Held every year in cities across the world, Digital Cream brings marketers to a selection of exclusive invitation-only roundtables, each with a different theme.
Last month, it was London’s turn. One of the roundtables focused on cross-channel marketing, the findings of which have just been released in our free-to-access Cross-Channel Marketing Trends Briefing, sponsored by Responsys.
The speed of change means that companies are finding it difficult to keep up.
Full details are available in the free report, but for a quick summary, read below…
I was asked a great question recently whilst at a breakfast networking event hosted by Clearwater LLP, a corporate finance advisory firm, who had been giving everyone an insight in to the previous 12 months' M&A activities in the retail market.
We heard about the winners and losers, and Gareth Iley regaled us with possibly the most entertaining skirting board anecdote I've heard, illustrating the rise of the niche players.
Over coffee afterwards, he asked me a really interesting question, being: "What makes a good ecommerce business?"
I thought it would be a fun question to pose here, and I'll start the ball rolling with my instinctive answer to him at the time.
Could multichannel or omnichannel strategies actually hold back a successful business? In this post I'll discuss the problems for retailers.
As the barriers to publishing have dropped, the amount of bad advice has increased. I imagine you've been told in numerous articles, inforgraphics and presentations that multi or omnichannel is the way forward.
Truth is, the pursuit of omnichannel status could actually be holding your business back. Time to think again. Or is it?
First the $1 trillion part: According to a recent report from eMarketer, ecommerce topped the trillion-dollar mark for the first time in 2012.
This was not a one-time fluke, or even something unexpected, on the contrary, this number is expected to rise: The National Retail Federation and Shop.org both reported that eRetail spending grew by 15% over 2012.
ComScore recently reported that ecommerce represented 10% of all discretionary dollars spent in 2012 and that web sales for 2013 are expected to increase from 9 to 12%
How can you get your slice? Truly, a trillion dollar question. We have prepared some tips that can help you on your way to having your pie and eating it as well.
The global edition of our Internet Statistics Compendium saw a bumper update this month, collecting some of the most interesting freely accessible data published about all things digital – including social media, mobile and ecommerce.
One area which I think is particularly deserving of our analytical curiosity is multichannel commerce, and PwC’s recent report on the subject is excellent reading at a time when shopping across offline and online internationally is still a relatively mysterious beast.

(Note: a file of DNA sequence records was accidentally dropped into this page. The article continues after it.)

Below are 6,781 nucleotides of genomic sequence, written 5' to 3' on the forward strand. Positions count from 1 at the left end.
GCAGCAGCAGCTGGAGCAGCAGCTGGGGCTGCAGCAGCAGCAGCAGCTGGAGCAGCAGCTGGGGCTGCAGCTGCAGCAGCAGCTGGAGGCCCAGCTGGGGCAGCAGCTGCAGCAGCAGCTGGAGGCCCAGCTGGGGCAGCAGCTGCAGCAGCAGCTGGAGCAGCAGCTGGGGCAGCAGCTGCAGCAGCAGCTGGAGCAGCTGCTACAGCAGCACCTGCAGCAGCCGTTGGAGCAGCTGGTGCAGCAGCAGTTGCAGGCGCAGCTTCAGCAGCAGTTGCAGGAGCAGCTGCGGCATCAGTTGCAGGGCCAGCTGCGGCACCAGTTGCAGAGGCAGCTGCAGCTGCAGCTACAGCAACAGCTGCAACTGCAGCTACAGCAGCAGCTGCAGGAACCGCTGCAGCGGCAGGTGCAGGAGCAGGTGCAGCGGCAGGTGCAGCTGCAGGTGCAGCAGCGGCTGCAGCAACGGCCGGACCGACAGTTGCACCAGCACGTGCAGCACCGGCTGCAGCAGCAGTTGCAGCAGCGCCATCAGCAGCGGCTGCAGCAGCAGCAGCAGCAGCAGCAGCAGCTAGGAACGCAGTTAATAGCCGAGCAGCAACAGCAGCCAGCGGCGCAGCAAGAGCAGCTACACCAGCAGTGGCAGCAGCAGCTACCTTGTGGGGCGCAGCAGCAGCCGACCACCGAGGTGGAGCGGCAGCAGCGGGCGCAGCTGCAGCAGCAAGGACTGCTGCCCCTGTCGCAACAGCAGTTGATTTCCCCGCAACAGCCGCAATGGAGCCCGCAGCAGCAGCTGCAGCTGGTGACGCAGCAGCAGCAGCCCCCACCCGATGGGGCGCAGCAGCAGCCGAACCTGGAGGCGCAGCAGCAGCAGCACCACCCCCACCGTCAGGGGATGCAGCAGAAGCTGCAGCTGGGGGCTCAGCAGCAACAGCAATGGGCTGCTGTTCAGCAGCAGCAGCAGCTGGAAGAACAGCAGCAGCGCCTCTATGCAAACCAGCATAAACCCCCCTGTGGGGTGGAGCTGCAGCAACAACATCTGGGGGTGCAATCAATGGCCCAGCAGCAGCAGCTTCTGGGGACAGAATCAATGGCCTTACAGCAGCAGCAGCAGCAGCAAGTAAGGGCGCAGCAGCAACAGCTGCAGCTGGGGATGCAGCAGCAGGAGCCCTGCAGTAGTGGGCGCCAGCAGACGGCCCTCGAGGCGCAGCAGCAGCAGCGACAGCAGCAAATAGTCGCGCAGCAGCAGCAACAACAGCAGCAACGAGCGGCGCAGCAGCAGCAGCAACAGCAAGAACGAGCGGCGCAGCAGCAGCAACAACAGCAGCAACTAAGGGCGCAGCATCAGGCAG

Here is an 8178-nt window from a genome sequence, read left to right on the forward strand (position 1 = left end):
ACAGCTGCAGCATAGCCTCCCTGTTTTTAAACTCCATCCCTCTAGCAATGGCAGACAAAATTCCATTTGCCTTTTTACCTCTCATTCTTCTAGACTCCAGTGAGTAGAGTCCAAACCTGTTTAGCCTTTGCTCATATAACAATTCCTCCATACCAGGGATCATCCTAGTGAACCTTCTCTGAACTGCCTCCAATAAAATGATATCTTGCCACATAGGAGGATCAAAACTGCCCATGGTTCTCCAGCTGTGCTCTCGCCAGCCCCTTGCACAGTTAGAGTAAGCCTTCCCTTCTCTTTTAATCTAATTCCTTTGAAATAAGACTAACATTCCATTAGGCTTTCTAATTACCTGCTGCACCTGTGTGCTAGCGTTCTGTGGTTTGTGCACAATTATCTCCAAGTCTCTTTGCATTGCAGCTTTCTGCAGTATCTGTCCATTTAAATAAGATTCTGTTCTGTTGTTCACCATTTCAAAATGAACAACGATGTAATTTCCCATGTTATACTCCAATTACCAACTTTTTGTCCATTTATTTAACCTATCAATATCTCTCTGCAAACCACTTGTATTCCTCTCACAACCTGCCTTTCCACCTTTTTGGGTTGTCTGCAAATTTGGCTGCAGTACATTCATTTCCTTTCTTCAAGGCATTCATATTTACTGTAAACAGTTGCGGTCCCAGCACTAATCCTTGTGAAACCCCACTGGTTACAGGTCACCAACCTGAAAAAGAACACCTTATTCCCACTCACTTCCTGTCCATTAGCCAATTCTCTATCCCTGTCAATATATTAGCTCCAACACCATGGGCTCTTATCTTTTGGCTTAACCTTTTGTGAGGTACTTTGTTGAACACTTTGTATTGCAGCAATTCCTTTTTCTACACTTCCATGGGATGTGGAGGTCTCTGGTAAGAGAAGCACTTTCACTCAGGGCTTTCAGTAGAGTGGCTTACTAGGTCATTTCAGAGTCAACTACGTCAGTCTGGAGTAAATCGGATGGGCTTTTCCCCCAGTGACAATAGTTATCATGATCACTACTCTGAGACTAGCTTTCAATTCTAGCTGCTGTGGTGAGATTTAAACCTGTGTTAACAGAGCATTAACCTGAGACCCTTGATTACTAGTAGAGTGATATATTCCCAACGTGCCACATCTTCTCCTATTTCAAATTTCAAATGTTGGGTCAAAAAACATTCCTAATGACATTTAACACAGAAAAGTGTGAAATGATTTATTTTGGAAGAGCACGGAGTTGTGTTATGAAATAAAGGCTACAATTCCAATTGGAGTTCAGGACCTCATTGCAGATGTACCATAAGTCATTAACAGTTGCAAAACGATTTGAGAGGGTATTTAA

A new Yahoo!7 survey has revealed that social media is playing an increasingly larger role in influencing the television viewing habits of Australians.
The second annual Social TV Survey polled more than 7,000 online Australians late last year and found that almost half of the respondents (43%) used social media while watching television.
By using mobile app and cloud technology to make it easier for attendees to collect information at exhibitions, Noodle Live have also found a way to give added value to conference organisers and exhibitors.
I spoke to founder Clemi Hardi about improving events with multichannel ideas.
Travellers from the Asia-Pacific region are leading the way when it comes to social media usage, with over 70% of APAC travellers saying they used the channel to gain inspiration for at least one element of a recent trip, compared to only 51% globally.
These figures come from recent research, the Digital Index: Travel and Tourism Study, which is based around the responses of 4,600 people from 13 different countries.
The report examines how digital technologies have contributed to fundamental changes in the tourism industry, and specifically highlights findings that demonstrate APAC respondents are ahead of average in terms of digital usage.
I have realised over the years that most people are no longer satisfied with simply buying goods and services. They expect engaging experiences and want shopping to be fun.
Entertainment is playing an important role in the customer journey through concepts like gamification and pop-up shops for instance, but it seems that not everyone is taking advantage of this.
Almost everywhere in the world shopping centres are currently revamping or downsizing to survive.
Their future may not include stores as we know today, but increasingly more pop-up retailers showcasing their products or services and the use of mobile and digital technology to enhance the in-store experience.
The second edition of Econsultancy’s Marketing Attribution Management Buyer’s Guide has just been published, highlighting the latest trends in an area which is proving its worth in an increasingly multichannel and data-driven world.
The buyer’s guide includes profiles of 23 vendors of attribution technology and services, from those with a heritage in web analytics, paid search, tag management and ad serving, to agencies and consultancies offering attribution modelling for their clients.